‘I don’t mind the rabbits goin’ through, Arthur, but I bloody well hate those bloody greyhounds behind them goin’ through the holes’.[25]

World War Two was a lucrative time for snarers. £15,000-worth of skins were auctioned at the Guildford Railway Station in 1943, while more than 32,000 skins were offered there in the following year.  Record prices were paid at what was probably the last annual Guildford sale in 1946.[26] Taking advantage of high demand, the VDL Co dispensed with the royalty payment system and made the letting of runs its sole hunting revenue. One party of three hunters was reported to have presented about three tons of prime skins as its seasonal haul.[27]

Both Murrays cashed in. Cutter made £600 one season.[28] Working with Eric Saddington at the Racecourse, Surrey Hills, Basil took 3000 wallabies in 1943. Unfortunately their wallaby snares also landed 42 out-of-season brush possums (21 grey and 21 black)—which landed the pair in court on unlawful possession charges. Both men were fined.[29] Basil had a reputation for being a ‘poacher’, and one story of his cunning, apocryphal or not, rivals those told about fellow poacher Bert Nichols.[30]

According to Ted Crisp, Basil was sitting at the bar at the Guildford Junction Railway Station when two Fauna Board rangers came in on the train and announced they were looking for Basil Murray, whom they believed had a stash of out-of-season skins. Then they set off for his hut, rejoining the train to go further down the line:

‘Old Baz headed down by foot and took after them, he was a pretty good mover in the bush and the trains weren’t real fast … and by the time he got down there, they’d found his skins, decided there were too many to carry out so they’d hide them and pick them up at a later date, and of course old Baz was sitting there watching them, they had to catch the train back a couple of hours later, they left and old Baz picked up the skins and moved them to another place …’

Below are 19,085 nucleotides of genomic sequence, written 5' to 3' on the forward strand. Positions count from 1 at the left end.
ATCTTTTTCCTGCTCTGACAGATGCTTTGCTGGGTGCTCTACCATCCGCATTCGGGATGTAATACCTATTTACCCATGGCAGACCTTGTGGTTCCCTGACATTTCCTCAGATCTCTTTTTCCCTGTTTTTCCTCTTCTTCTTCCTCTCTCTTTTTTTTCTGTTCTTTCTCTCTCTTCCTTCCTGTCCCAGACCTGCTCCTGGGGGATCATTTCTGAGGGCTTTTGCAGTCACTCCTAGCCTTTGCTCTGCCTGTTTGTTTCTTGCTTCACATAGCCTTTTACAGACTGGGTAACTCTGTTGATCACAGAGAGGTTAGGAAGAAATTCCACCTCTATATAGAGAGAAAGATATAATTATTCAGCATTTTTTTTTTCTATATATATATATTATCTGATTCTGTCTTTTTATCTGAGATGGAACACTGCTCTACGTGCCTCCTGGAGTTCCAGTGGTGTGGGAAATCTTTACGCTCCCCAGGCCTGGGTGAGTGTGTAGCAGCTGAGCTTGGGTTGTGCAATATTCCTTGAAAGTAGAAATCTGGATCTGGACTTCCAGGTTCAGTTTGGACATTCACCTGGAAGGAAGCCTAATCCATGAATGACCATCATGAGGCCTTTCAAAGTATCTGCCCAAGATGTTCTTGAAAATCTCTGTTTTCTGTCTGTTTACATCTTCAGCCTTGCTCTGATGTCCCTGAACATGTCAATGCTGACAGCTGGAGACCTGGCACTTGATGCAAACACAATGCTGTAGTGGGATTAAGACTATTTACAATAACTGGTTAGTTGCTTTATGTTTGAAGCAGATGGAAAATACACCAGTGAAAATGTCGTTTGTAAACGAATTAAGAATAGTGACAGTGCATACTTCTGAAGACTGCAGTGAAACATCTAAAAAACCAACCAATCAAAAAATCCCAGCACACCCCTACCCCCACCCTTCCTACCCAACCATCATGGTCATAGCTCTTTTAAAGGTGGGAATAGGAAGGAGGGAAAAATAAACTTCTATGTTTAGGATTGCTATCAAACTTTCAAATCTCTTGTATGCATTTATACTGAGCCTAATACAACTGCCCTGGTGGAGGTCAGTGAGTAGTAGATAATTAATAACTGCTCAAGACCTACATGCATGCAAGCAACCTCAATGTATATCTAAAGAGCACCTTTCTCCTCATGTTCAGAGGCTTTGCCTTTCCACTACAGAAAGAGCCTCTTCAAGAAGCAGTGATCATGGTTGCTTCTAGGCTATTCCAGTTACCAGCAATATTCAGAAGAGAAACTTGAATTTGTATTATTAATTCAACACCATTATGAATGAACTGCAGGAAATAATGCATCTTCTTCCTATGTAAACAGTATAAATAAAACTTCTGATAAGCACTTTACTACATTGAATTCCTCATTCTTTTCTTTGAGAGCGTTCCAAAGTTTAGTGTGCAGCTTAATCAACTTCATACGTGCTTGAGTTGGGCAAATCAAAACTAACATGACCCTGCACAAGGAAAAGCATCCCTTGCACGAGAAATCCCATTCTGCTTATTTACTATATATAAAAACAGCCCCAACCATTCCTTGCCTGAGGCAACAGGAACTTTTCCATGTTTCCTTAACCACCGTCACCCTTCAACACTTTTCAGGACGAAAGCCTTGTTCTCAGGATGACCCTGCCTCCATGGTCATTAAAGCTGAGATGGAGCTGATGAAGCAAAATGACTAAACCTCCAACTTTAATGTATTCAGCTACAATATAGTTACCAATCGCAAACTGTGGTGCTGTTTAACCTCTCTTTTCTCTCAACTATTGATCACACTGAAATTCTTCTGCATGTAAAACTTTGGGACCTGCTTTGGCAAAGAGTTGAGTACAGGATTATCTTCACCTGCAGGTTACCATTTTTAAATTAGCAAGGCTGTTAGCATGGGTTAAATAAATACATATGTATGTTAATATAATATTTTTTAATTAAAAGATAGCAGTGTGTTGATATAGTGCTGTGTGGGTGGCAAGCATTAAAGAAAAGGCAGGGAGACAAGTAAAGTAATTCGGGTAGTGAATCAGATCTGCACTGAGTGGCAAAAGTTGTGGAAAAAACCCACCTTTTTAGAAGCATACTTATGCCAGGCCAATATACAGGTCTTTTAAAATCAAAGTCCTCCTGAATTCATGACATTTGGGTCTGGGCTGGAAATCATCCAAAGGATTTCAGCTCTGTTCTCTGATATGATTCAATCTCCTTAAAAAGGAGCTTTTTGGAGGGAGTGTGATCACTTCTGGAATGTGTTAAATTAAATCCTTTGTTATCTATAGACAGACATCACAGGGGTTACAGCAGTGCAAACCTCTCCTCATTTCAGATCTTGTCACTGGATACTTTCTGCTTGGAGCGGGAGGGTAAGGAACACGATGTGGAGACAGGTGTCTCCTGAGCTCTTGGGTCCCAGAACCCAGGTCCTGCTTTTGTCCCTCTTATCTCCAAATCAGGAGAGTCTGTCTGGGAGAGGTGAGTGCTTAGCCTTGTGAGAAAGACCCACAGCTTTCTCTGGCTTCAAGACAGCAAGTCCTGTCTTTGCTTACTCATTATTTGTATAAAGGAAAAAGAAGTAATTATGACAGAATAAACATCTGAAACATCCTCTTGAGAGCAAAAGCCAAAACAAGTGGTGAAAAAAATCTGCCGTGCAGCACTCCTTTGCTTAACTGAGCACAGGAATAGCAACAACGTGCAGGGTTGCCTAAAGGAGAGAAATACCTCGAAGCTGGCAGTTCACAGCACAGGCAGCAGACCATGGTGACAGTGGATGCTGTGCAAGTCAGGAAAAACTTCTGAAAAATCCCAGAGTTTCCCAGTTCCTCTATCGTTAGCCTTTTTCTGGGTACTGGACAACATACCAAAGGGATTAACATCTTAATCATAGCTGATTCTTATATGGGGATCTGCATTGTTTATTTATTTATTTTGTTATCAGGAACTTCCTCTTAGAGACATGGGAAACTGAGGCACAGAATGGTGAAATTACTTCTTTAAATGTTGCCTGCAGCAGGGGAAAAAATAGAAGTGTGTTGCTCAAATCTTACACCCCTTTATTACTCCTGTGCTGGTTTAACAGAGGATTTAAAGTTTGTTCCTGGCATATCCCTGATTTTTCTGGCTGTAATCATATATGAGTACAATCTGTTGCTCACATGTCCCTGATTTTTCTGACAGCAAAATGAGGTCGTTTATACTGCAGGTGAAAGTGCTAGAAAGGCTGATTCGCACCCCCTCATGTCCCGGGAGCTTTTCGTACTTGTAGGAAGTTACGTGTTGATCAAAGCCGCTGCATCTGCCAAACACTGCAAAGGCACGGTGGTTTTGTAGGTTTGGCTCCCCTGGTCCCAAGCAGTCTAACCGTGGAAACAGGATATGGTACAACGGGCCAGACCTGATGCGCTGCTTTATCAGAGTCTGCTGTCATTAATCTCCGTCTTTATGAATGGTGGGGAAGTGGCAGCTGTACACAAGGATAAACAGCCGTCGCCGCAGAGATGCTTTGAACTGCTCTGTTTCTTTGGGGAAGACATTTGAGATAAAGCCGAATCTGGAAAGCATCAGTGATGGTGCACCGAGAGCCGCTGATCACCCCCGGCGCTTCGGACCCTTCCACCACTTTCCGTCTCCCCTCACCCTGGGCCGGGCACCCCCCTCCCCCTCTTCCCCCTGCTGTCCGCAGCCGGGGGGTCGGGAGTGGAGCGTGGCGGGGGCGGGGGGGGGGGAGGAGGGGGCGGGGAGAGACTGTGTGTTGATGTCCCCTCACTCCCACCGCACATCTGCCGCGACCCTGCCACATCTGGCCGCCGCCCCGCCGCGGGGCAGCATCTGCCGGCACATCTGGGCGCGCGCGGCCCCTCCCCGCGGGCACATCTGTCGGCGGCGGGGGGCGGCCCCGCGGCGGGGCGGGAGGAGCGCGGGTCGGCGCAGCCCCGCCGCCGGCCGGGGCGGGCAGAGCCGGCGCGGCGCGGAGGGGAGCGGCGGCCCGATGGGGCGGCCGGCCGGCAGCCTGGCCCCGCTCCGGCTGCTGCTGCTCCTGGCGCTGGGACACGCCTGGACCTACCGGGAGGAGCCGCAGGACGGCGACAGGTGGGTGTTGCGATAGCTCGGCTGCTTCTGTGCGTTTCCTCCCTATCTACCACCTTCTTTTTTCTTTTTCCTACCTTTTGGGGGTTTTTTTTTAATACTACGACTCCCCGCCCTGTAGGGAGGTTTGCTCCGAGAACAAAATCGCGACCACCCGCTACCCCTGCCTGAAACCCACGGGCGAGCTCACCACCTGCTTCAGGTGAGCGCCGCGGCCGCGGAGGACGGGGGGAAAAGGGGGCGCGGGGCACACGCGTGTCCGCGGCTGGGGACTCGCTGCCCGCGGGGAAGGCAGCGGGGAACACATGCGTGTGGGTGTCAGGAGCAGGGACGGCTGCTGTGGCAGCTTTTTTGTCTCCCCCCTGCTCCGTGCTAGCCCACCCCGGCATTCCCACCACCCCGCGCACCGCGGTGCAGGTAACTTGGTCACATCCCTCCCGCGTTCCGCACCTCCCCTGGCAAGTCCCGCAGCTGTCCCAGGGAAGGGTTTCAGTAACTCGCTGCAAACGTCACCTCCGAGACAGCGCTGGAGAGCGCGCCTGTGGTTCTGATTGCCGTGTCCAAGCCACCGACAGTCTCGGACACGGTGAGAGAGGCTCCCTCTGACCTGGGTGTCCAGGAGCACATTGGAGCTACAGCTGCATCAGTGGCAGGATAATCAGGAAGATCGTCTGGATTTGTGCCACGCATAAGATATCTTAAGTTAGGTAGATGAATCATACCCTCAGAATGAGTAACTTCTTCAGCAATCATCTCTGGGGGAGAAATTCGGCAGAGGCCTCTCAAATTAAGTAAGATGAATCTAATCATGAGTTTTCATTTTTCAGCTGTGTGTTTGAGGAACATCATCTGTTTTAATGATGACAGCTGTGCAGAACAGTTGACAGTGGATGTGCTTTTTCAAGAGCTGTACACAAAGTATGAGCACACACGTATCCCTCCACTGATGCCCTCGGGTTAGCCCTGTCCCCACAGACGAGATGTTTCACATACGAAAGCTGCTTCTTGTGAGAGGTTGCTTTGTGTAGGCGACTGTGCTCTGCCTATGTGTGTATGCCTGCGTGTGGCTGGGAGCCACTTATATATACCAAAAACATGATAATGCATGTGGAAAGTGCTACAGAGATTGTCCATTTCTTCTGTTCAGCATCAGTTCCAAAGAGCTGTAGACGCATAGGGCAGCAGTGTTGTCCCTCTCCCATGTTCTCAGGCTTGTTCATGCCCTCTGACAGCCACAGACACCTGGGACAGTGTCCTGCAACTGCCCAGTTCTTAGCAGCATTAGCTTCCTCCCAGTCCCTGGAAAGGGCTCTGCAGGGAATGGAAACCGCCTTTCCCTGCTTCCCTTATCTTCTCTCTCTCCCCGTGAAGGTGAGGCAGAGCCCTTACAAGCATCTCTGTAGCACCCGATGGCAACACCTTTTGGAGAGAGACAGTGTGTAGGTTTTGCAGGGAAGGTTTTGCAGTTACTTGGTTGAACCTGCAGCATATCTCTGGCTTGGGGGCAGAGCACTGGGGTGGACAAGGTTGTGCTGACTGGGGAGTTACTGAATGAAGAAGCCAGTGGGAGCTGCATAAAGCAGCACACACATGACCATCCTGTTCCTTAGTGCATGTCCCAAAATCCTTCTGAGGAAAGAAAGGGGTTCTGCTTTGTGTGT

By the time the Fauna Board rangers got back to Guildford, Basil was still in the bar, propped up against the counter.[31] However, the taxman did better than the Fauna Board rangers. Basil seems to have been a chronic tax avoider. He and Eric Saddington were camped at Bulgobac, squaring sleepers and snaring, when they were busted for not filing tax returns for the years 1941–42–43.[32]

Basil kept on in the same vein, landing a £25 fine for not lodging a 1943–44 return and then a whopping £60 for the 1947–48–49 period.[33] Things finally got too hot for Basil, who adjourned to the Victorian goldfields for a time.[34]

In 1951 Basil was the cook for the party re-establishing the track between Corinna and Zeehan. One of the track-makers, Basil’s nephew Barry Murray remembered him as ‘a good old cook, as clean as Cutter was rough. They were just opposites. He had a big Huon pine table. He used to scrub it with sandsoap every day, and he would have worn it away if he’d stopped there for two or three years’.[35] Basil became well known as APPM’s gatekeeper at the Hampshire Hills.

In 1963 Cutter Murray was one of Joe Fagan’s men recruited by Harry Fraser of Aberfoyle in a party which investigated the old Cleveland tin and tungsten mine and recut the Yellowband Plain track to Mount Lindsay. At the party’s Mount Lindsay camp Cutter used snares to reduce the numbers of marauding devils that were tearing through the canvas tents, biting the tops off sauce bottles and biting open tins of beef and jam.[36]

Cutter Murray (left) and friend at Waratah. Note the Ascot cigarettes advertisement on the wall behind him. Photo courtesy of Young Joe Fagan.

Cutter snared until virtually the day he died in the 1980s, making him—along with Basil Steers—one of the last of the snarers. He possumed on North’s block and took wallabies on the Don Hill, under Mount Bischoff, wheeling the skins home draped over a bicycle. A great snaring dog, a labrador that he had trained to corner but not kill escaped game, made his life easier.[37] Nothing is known to remain of his hunting regime, not a hut or a skin shed. Barely a photo remains of the hardy bushman. His tiger tale flitted across the country via newspaper in 1984, then was forgotten.